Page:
Leland has plans for Jennifer, too, and the look on Emily Hampshire’s face as realization dawns is heartbreaking. Again, just a taste of her history gives new shades to her present. Her mother was “in and out of these places,” and Jennifer fears being like her: being confined, being abandoned by Leland, maybe being spoken of with that same casual cruelty.

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When Jennifer says, “I kept your secrets,” she’s speaking of the night room, but her father’s reaction—the way he grasps her and draws her face close to his, and especially the camera angle that creates the illusion of his mouth resting on hers—hints at other secrets that some families keep. In a terrifying hush, he instructs her, “That is something never said out loud. Not even here, not even with me.” As he strides out, he takes a squirt of sanitizer from a dispenser, washing his hands of his daughter.

Leland’s callousness undoes him, leaving Jennifer susceptible to Olivia’s gentle overtures and the promise that she can “be a daughter again,” but 12 Monkeys revels in the idea that even the purest, most benevolent impulses can lead to fatal mistakes. Cole gives a tangible example of that at The White Dragon. He warns Leland Goines off buying the biological sample for the virus it contains, and Goines’ eyes light up. “Virus? There’s a virus in that thing?” Sparking Goines’ interest in the corpse, Cole perpetuates the very cycle he’s been sent to prevent, the cycle that Olivia so fiercely maintains with the help The Witness and his notebook of memories.

The weakest part of tonight’s episode is a particularly tedious piece of maintenance, and an almost inexplicable one: the interminable sequence of flashbacks to previous episodes, many of them from just last week. It’s hard to reckon who exactly this sequence of clips was aimed at. It’s too tedious a retread for regular watchers and not really sufficient to bring new viewers up to speed.

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Retreading old ground isn’t always bad. I wish 12 Monkeys could follow in its protagonist’s path, traveling back in time, retreading its own footsteps. Now that it’s declared itself a meditation on the competing needs of love and duty, Cole’s opening monologue—so unearned and unaffecting in the show’s first minute—is rendered poignant, even powerful. So much of 12 Monkeys works best in retrospect, which is appropriate for a show where the fate of the world depends on one man jumping backward through time, sacrificing everything he’s ever known to save the past for the future.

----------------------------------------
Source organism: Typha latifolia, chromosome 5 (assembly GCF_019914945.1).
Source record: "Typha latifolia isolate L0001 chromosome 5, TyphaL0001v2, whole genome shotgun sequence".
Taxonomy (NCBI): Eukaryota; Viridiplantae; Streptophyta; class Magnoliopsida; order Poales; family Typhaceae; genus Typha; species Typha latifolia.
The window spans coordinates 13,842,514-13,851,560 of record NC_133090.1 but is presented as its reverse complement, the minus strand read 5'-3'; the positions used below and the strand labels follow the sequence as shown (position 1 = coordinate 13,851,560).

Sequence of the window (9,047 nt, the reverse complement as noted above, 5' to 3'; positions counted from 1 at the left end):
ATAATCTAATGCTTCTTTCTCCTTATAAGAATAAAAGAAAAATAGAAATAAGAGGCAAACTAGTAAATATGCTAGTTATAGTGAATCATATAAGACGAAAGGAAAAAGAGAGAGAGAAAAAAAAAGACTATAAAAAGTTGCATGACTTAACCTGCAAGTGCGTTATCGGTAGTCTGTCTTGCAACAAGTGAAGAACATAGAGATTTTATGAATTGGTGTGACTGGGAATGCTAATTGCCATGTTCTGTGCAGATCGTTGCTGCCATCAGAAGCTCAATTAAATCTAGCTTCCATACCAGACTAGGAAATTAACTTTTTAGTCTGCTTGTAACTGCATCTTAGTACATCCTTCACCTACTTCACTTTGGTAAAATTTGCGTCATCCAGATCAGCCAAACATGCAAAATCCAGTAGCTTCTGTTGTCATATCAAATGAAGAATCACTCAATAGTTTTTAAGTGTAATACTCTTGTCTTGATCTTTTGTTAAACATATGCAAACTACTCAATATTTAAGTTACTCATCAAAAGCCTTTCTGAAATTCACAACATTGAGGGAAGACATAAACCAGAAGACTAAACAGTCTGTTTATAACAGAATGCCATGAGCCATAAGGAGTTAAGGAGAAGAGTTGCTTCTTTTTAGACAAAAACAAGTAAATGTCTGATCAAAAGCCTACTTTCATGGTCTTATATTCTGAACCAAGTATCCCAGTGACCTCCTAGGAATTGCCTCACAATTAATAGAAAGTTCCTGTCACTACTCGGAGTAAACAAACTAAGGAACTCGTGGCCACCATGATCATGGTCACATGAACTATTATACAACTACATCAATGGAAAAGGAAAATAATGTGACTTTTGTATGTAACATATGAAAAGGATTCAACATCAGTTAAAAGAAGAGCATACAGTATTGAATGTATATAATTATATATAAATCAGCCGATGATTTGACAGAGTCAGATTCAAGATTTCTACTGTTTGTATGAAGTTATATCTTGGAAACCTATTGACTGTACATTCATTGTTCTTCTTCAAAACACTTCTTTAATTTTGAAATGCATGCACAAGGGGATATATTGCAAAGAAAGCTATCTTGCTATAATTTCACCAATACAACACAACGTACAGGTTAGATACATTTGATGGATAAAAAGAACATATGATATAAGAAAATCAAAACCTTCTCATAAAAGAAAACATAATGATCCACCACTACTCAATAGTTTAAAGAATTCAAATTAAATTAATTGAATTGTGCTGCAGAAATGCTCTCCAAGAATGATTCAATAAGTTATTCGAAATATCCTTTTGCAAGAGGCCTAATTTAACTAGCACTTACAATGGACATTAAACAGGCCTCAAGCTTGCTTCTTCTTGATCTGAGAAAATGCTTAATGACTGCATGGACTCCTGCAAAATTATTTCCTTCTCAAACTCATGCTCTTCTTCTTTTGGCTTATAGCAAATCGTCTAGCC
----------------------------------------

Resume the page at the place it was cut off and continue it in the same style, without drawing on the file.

Stray observations:

  • Leland kicks the containment unit for the viral sample! Then Cole and Ramse have a whale of a fist fight next to it, smashing stuff left and right, and no one thinks to wheel it away from the fracas, even though it’s on a dolly!
  • It’s odd to look at the engineer of a plague and think “I expected better of you!” but Leland Goines’ self-amused racism—from ninja and kamikaze jokes to his relief that Markridge’s silent partners don’t wear beards and turbans—is offputting.
  • Jennifer’s ready to be sprung: “Jailbreak. Freedom. Rita Hayworth and a tiny hammer!”
  • Leland’s wig is the 13th monkey, right?
  • Jennifer’s bedroom scene at the mansion has a handful of allusions to The Shining: that sea green paint, the shape of the triptych mirror, the long shot of her staring toward the bathroom.
  • To avoid bleed-through from future episodes, I’ve been watching week by week, but I suspect 12 Monkeys disproportionately rewards binge-watching, delivering its accumulation of mythology and emotional punch in big wallops. Whether you’ve been binge-watching or keeping up weekly, I’d love to hear your thoughts on that in the comments.
  • Chekhov’s monkey: Leland boasts, “Markridge is 10 years away from human cloning—who isn’t?” With cloning and time travel in the mix, it would become entirely possible for the Himalayan corpse to be Cole or Ramse, or anyone else on the show, and not be.